R67. If on a winter's night a traveller by Italo Calvino

Year Published: 1979 (1981 English translation by William Weaver)
Pages: 260

First Sentence: You are about to begin reading Italo Calvino's new novel, If on a winter's night a traveler.

If on a winter's night a traveller by Italo Calvino | Two Hectobooks

You are about to begin reading M.R.'s review of Italo Calvino's novel, If on a winter's night a traveller*.

(I will not be able to keep up that conceit, forgive me!)

I hate it when this happens. I'll get it out right up front: I liked this book fine but I think that most of what the author was doing went way over my head. That's extra unfortunate, and the reason why I say I hate it when this happens is that I was really excited to read this book and got my expectations up. Calvino is an author whose work I've never read before, with the exception of this fabulous essay about classics and what exactly they are and why we should read them**. However, If on a winter's night a traveller came highly recommended.

It's a novel about reading on at least two levels and probably a couple more that are entirely beyond me. Half of it is written about the Reader in second-person singular present tense (surely one of the only times I've encountered that outside of Choose Your Own Adventure stories). The Reader—or rather "you"—is/are trying to read Italo Calvino's newest novel, and that struggle makes up the other half of the novel—several aborted attempts to read different texts that keep shifting, beginning, and ending.

There're a fair amount of descriptive passages about the triumphs and trials of reading, which readers tend to really love. I recognize that I'm being pandered to every time this sort of thing comes up (e.g. Of Human Bondage, The Thirteenth Tale), but I still fall for it almost every time. Calvino does a fine job of it here, particularly in an early passage about book shopping. The problem, though, is with his main character, i.e. you, i.e. the Reader, i.e. me. I'm not good at abstraction and symbolism and textual analysis. I just love a good story too much. Calvino starts several good stories in this book but the trouble is he doesn't finish them, and the through-line was much too symbolic for me. I think it has a lot to do with stories and how we make them a part of ourselves, and how often the stories we find aren't what we first expected, and so on and so forth. Way above my head in a lot of ways, like I said.

In fact I'm somewhat hard-pressed now to figure out what else to write about this book.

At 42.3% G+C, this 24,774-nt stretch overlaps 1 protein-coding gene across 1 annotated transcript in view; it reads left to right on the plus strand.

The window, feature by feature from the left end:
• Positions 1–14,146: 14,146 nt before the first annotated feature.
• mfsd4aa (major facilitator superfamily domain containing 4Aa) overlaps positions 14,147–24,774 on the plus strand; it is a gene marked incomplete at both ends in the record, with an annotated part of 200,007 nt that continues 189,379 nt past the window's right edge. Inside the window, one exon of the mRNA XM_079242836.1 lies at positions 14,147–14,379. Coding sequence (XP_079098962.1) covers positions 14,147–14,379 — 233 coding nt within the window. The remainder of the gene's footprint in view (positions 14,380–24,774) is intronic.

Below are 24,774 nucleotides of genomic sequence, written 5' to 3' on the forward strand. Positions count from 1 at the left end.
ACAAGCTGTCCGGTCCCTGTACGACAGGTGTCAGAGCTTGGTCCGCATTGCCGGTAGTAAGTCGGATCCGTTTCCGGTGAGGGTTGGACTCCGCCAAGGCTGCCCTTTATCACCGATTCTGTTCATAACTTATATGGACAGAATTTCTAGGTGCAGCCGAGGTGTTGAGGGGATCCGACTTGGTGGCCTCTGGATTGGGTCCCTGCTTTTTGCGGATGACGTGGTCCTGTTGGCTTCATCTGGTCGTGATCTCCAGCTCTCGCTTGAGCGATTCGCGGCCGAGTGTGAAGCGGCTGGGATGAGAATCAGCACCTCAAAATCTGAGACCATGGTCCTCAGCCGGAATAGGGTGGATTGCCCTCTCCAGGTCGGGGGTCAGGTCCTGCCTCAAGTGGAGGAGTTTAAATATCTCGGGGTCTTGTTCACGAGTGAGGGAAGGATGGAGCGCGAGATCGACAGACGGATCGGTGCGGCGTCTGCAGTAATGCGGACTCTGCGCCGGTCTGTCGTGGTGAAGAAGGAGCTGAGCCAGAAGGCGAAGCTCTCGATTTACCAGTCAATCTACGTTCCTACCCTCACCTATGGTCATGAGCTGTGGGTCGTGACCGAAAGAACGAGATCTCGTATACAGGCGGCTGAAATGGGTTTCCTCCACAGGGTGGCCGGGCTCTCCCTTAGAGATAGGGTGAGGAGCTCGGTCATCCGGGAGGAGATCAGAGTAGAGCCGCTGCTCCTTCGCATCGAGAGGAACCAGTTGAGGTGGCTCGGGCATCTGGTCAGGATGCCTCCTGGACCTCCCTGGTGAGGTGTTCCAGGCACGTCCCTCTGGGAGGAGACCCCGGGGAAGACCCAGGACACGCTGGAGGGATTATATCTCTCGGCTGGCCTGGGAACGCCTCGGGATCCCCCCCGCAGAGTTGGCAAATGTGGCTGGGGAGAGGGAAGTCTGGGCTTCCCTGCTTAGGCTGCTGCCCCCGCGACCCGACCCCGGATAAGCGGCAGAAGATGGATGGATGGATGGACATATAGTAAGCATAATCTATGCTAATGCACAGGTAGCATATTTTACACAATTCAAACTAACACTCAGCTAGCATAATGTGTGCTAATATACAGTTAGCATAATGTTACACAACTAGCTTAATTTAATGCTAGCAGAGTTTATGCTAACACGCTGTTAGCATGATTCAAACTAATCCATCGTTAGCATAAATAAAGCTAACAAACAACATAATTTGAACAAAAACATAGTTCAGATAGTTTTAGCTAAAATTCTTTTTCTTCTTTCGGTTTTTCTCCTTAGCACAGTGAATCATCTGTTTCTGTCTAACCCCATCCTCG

I felt distant from all of the characters, in both the "novels" and in the framing story. I wasn't that caught up in the action of the framing story, which sees The Reader meeting an Other Reader, a woman named Ludmilla, who maybe the Reader falls in love with except I was just straight up confused by the end of the book.

I think that this is a book for which I'm doomed to like the idea better than the execution.

Has anyone out there read Calvino's other work? Should I give him another try?

* A note on my spelling of the title of this book: "traveller" is on the cover of my edition, and then abruptly switches to "traveler" in the text. I've retained the Canadian spelling in this review, for better or worse.

** Sadly, the entire text of this essay is now behind a paywall, which it wasn't when I first found it several years ago. Brain Pickings offers a summary of its main points, however pale it may be in comparison to the full text. I may or may not have saved a pdf just in case of this circumstance that could be shared with interested parties.

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They have known her since she was a girl, they know everything there is to know about her, some of them may have been involved with her, now water under the bridge, over and done with; in other words, there is a veil of other images that settles on her image and blurs it, a weight of memories that keep me from seeing her as a person seen for the first time, other people's memories suspended like smoke under the lamps.
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And yet the sight of the books in Ludmilla's house proves reassuring for you. Reading is solitude. To you Ludmilla appears protected by the valves of the open book like an oyster in its shell. The shadow of another man, probable, indeed certain, is if not erased, thrust off to one side. One reads alone, even in another's presence. But what, then, are you looking for here? Would you like to penetrate her shell, insinuating yourself among the pages of the books she is reading? Or does the relationship between one Reader and the Other Reader remain that of two separate shells, which can communicate only through partial confrontations of two exclusive experiences?
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If one wanted to depict the whole thing graphically, every episode, with its climax, would require a three-dimensional model, perhaps four-dimensional, or, rather, no model: every experience is unrepeatable. What makes lovemaking and reading resemble each other most is that within both of them times and spaces open, different from measurable time and space.
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NB: This book is one of the entries on my Classics Club list! -M.R.

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